“There is no great force for change, for peace, for justice and democracy, for inclusive economic growth than a world of empowered women.” - Phumzile Mlambo-Ngcuka, Executive Director of UN Women
The United Nations’ Sustainable Development Goals (SDGs) address key development challenges and women’s empowerment is central to achieving these goals. While SDG Goal 5 is specifically dedicated to achieving gender equality and empowering all women and girls, and it is widely agreed in the international development community that gender equality is an essential part of economic development, gender equality is achieved when women and men, girls and boys, have equal rights, conditions, opportunities and power to shape their own lives and affect society. The Strategies of our donors and partners identify gender equality as smart development policy and business practice, and many of them have made it a cornerstone of their agendas.
Gender and women’s empowerment are a feature in several GPOBA projects, with specific targeting and consideration around access for women and girls. Below are some examples of GPOBA subsidy projects and support demonstrating efforts toward the aim of achieving gender equality:
Water: In many developing countries, retrieving water is a task performed by women. As a result, having access to drinking water and improved sanitation close to home allows women to participate in more productive activities. Our projects in Kenya, Indonesia, Morocco, Uganda and Vietnam have made positive impacts in rural communities and the lives of these women.
Sanitation: Lack of sanitation facilities and poor hygiene is a cause for the spread of disease, with women and children often suffering the most from the consequences. In response to the issue of safety, GPOBA’s most recently supported project in sanitation in Bangladesh takes into consideration the needs of female users in the design of the facilities, such as ensuring that the facilities are conveniently located, well lit, and have lockable doors (elements not commonly found in public toilets). GPOBA has also helped bring improved sanitation services to Kenya, Ghana, Senegal, Sri Lanka and other countries.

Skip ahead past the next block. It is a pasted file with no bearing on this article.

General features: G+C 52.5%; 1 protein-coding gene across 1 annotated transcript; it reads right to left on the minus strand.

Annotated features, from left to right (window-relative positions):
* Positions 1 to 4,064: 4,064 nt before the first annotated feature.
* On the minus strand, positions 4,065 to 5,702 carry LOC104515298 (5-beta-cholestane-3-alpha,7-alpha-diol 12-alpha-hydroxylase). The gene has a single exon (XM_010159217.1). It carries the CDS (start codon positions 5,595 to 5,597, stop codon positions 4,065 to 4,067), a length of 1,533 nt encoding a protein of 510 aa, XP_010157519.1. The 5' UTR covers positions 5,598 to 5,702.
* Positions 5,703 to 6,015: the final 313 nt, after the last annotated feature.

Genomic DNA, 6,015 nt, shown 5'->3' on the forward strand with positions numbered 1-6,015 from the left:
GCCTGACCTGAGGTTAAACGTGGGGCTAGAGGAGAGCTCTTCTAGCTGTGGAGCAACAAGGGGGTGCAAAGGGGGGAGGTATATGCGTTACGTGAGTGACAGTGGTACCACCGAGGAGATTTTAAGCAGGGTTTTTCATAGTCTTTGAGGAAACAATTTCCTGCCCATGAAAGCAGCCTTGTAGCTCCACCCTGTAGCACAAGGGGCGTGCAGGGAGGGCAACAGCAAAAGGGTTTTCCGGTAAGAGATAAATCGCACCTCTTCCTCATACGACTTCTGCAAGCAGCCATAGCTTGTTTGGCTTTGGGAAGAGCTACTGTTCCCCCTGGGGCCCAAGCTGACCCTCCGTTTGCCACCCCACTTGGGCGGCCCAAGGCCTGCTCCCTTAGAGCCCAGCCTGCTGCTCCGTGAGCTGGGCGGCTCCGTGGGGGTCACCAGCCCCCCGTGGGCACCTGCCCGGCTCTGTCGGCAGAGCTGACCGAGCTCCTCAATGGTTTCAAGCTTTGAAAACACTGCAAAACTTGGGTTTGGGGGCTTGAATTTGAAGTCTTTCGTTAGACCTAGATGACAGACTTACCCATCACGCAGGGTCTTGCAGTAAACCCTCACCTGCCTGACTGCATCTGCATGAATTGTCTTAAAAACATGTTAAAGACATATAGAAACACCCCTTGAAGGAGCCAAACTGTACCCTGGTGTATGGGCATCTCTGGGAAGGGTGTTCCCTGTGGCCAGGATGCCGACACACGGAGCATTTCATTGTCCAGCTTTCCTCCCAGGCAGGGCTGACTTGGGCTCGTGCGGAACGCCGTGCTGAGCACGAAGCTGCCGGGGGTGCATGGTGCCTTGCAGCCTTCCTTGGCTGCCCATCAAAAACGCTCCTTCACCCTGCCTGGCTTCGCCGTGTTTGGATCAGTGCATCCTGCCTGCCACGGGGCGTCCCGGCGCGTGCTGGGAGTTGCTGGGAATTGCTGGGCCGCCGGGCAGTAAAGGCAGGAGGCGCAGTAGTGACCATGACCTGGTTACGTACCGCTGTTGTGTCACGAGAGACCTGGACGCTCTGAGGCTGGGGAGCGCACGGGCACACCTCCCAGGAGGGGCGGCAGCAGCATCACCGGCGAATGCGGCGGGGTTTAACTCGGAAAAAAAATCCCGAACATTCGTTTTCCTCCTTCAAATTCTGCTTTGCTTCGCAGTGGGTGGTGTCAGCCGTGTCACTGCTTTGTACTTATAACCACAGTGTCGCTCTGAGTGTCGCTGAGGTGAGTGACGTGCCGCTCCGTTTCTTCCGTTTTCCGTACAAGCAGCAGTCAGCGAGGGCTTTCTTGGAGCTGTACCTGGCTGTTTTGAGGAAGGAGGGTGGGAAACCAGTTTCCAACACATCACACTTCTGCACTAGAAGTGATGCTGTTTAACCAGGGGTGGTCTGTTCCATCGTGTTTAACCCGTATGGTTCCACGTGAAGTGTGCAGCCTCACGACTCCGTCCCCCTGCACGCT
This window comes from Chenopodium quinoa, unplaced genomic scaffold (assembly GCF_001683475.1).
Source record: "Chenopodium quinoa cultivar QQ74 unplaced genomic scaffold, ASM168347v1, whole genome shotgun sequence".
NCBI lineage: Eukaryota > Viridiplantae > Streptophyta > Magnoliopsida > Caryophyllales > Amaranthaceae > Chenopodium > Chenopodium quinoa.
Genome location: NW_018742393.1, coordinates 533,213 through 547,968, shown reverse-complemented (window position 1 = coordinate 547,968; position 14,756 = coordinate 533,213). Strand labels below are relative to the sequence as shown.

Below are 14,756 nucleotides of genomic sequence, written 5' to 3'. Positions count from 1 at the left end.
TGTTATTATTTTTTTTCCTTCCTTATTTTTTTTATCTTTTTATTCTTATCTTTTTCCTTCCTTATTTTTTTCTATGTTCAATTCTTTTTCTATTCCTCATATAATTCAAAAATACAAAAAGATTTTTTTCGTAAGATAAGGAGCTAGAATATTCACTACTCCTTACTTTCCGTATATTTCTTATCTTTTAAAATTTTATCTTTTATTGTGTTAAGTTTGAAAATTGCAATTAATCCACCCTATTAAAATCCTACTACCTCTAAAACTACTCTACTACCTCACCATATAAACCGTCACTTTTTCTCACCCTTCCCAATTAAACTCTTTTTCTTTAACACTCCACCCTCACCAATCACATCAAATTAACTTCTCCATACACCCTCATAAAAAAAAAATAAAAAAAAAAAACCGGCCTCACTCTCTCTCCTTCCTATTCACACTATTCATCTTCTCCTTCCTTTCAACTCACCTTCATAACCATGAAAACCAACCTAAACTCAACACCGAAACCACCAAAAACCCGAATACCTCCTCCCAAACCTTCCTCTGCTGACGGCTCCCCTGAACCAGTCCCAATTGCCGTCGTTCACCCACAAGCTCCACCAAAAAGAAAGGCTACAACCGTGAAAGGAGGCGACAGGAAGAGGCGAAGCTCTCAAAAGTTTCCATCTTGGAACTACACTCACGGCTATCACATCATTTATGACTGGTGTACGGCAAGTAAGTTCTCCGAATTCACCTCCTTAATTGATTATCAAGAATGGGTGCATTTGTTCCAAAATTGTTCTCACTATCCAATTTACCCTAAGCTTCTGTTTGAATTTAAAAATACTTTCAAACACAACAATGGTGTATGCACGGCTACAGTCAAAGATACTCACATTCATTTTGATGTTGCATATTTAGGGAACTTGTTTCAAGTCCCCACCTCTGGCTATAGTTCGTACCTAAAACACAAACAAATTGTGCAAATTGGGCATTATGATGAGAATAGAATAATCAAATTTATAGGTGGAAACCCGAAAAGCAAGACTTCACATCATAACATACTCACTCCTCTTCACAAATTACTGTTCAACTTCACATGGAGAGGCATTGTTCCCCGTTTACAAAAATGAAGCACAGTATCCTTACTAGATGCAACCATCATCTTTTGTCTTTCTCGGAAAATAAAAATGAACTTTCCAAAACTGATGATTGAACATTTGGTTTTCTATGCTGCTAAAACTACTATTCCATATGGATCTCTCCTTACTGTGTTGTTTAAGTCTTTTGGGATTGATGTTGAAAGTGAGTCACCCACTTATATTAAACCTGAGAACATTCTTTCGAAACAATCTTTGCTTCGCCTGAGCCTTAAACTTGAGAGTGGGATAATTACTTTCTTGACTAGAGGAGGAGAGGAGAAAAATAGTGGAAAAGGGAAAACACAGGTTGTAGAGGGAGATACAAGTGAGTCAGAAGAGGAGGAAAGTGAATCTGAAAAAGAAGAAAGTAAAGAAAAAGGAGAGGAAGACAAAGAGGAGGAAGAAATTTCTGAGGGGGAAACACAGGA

Energy: Improved lighting, especially electricity as a substitute for kerosene lamps helps to extend the hours in which women can engage in productive activity and have more time to dedicate to education and improve health conditions. Rural electrification projects we supported by in Ethiopia have enabled women to spend less time gathering wood fuels, freeing time for other productive activities. Other projects in Bangladesh, Kenya, Vanuatu, the Philippines, Mali, and Zambia contribute to improving the lives of women.
Health: Health projects specifically address gender-related risks, particularly maternal health and safe childbirth, which when targeted correctly significantly reduce maternal mortality, as well as the burden of disability related to pregnancy and delivery. Our maternal health project in Uganda, has resulted in 26,000 assisted deliveries with the full scale rollout of over 250 health facilities and will soon be expanding services to provide Post-Partum Family Planning (PPFP) services.
Many lessons have been learned in incorporating and designing sensitivities to gender in the projects supported by GPOBA. These lessons will continue to be integrated in our strategy and projects going forward so that we maximize the impact our projects and improving lives in poor communities.